The Rangers became the first team in NHL history to force a Game seven after losing the first three games of a series. Mel Hill, a right wing for the Bruins, scored a record three overtime goals in a single series.
|March 21||Boston Bruins||2||New York Rangers||1||3OT|
|March 23||New York Rangers||2||Boston Bruins||3||OT|
|March 26||New York Rangers||1||Boston Bruins||4|
|March 28||Boston Bruins||1||New York Rangers||2|
|March 30||New York Rangers||2||Boston Bruins||1||OT|
|April 1||Boston Bruins||1||New York Rangers||3|
|April 2||New York Rangers||1||Boston Bruins||2||3OT|
Boston wins best-of-seven series 4–3
|Quarter-finals||Semi-finals||Stanley Cup Final|
|2||New York Rangers||3|
|3||Toronto Maple Leafs||1|
|3||Toronto Maple Leafs||2|
|4||New York Americans||0|
|3||Toronto Maple Leafs||2|
|5||Detroit Red Wings||1|
|5||Detroit Red Wings||2|
(Best first-year player)
|Frank Brimsek, Boston Bruins|
(Most valuable player)
|Toe Blake, Montreal Canadiens|
|Lady Byng Memorial Trophy:
(Excellence and sportsmanship)
|Clint Smith, New York Rangers|
(Canadian Division champion)
|Toronto Maple Leafs|
|Prince of Wales Trophy:
(American Division champion)
(Fewest goals allowed)
|Frank Brimsek, Boston Bruins|
|Toe Blake||Montreal Canadiens||48||24||23||47||10|
|Sweeney Schriner||New York Americans||48||13||31||44||20|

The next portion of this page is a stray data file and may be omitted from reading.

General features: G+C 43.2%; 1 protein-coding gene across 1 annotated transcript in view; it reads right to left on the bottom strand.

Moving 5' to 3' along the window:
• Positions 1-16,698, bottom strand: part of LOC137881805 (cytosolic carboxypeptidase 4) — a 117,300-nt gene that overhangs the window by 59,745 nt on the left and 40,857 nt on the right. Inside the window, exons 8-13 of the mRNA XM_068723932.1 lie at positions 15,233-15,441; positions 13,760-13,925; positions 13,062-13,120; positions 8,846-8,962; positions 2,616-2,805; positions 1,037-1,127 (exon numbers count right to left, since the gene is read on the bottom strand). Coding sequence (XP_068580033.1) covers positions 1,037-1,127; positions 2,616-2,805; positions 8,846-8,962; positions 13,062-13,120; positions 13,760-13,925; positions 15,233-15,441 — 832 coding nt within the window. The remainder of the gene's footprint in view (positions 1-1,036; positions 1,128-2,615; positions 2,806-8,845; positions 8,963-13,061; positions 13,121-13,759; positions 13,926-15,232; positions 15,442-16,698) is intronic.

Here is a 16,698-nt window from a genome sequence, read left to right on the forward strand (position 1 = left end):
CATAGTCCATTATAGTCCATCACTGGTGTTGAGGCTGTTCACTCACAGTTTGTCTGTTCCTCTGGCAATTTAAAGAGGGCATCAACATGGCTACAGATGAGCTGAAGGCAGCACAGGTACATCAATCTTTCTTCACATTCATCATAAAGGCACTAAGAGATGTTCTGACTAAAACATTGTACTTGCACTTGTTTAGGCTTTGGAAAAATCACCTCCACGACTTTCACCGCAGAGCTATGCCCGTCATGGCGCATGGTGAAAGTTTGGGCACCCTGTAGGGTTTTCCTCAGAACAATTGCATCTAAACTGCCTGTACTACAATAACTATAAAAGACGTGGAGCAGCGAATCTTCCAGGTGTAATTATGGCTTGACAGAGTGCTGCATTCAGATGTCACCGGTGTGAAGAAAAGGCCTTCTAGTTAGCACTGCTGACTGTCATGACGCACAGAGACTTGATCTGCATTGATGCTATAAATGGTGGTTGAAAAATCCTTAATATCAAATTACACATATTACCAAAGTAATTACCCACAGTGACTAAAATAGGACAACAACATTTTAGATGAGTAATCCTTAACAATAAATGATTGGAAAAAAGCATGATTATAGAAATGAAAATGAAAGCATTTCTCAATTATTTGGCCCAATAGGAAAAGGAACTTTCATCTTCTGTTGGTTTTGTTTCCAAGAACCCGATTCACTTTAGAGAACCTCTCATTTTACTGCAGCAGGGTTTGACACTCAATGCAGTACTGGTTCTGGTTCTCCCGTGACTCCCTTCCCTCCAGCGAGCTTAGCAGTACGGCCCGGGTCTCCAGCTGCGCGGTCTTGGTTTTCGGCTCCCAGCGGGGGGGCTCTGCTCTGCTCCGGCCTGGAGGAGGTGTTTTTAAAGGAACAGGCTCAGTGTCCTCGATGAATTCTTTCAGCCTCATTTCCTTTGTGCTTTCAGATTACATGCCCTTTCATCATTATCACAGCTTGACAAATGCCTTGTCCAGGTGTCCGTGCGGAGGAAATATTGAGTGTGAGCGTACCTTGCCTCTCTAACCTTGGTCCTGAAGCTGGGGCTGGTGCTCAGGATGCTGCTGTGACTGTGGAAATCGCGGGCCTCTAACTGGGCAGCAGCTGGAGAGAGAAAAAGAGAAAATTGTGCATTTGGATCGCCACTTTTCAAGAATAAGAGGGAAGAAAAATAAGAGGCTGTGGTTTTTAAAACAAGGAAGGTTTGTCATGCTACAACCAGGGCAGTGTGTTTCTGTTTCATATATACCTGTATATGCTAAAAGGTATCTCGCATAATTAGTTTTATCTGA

|Bill Cowley||Boston Bruins||34||8||34||42||2|
|Clint Smith||New York Rangers||48||21||20||41||2|
|Marty Barry||Detroit Red Wings||48||13||28||41||4|
|Syl Apps||Toronto Maple Leafs||44||15||25||40||4|
|Tommy Anderson||New York Americans||47||13||27||40||14|
|Johnny Gottselig||Chicago Black Hawks||48||16||23||39||15|
|Paul Haynes||Montreal Canadiens||47||5||33||38||27|
|Roy Conacher||Boston Bruins||47||26||11||37||12|
Note: GP = Games played, G = Goals, A = Assists, PTS = Points, PIM = Penalties in minutes
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The following is a list of players of note who played their first NHL game in 1938–39 (listed with their first team, asterisk(*) marks debut in playoffs):
- Roy Conacher, Boston Bruins
- Frank Brimsek, Boston Bruins
- Ab DeMarco, Chicago Black Hawks
- Don Grosso, Detroit Red Wings
- Sid Abel, Detroit Red Wings
- Jack Stewart, Detroit Red Wings
The following is a list of players of note that played their last game in the NHL in 1938–39 (listed with their last team):
- Russ Blinco, Chicago Black Hawks
- Paul Thompson, Chicago Black Hawks
- Baldy Northcott, Chicago Black Hawks
- Alex Levinsky, Chicago Black Hawks
- Bob Gracie, Chicago Black Hawks
- Larry Aurie, Detroit Red Wings
- Herbie Lewis, Detroit Red Wings
- Dave Trottier, Detroit Red Wings
- Babe Siebert, Montreal Canadiens
- Jimmy Ward, Montreal Canadiens
- Diamond, Dan, ed. (2000). Total Hockey. Total Sports. ISBN 1-892129-85-X.
- Dinger, Ralph, ed. (2011). The National Hockey League Official Guide & Record Book 2012. Dan Diamond & Associates. ISBN 978-1-894801-22-5.
- Dryden, Steve, ed. (2000). Century of hockey. Toronto, ON: McClelland & Stewart Ltd. ISBN 0-7710-4179-9.
- Fischler, Stan; Fischler, Shirley; Hughes, Morgan; Romain, Joseph; Duplacey, James (2003). The Hockey Chronicle: Year-by-Year History of the National Hockey League. Publications International Inc. ISBN 0-7853-9624-1.
- McFarlane, Brian (1973). The Story of the National Hockey League. New York, NY: Pagurian Press. ISBN 0-684-13424-1.
- Standings: NHL Public Relations Department (2008). Dave McCarthy; et al., eds. THE NATIONAL HOCKEY LEAGUE Official Guide & Record Book/2009. National Hockey League. p. 147. ISBN 978-1-894801-14-0.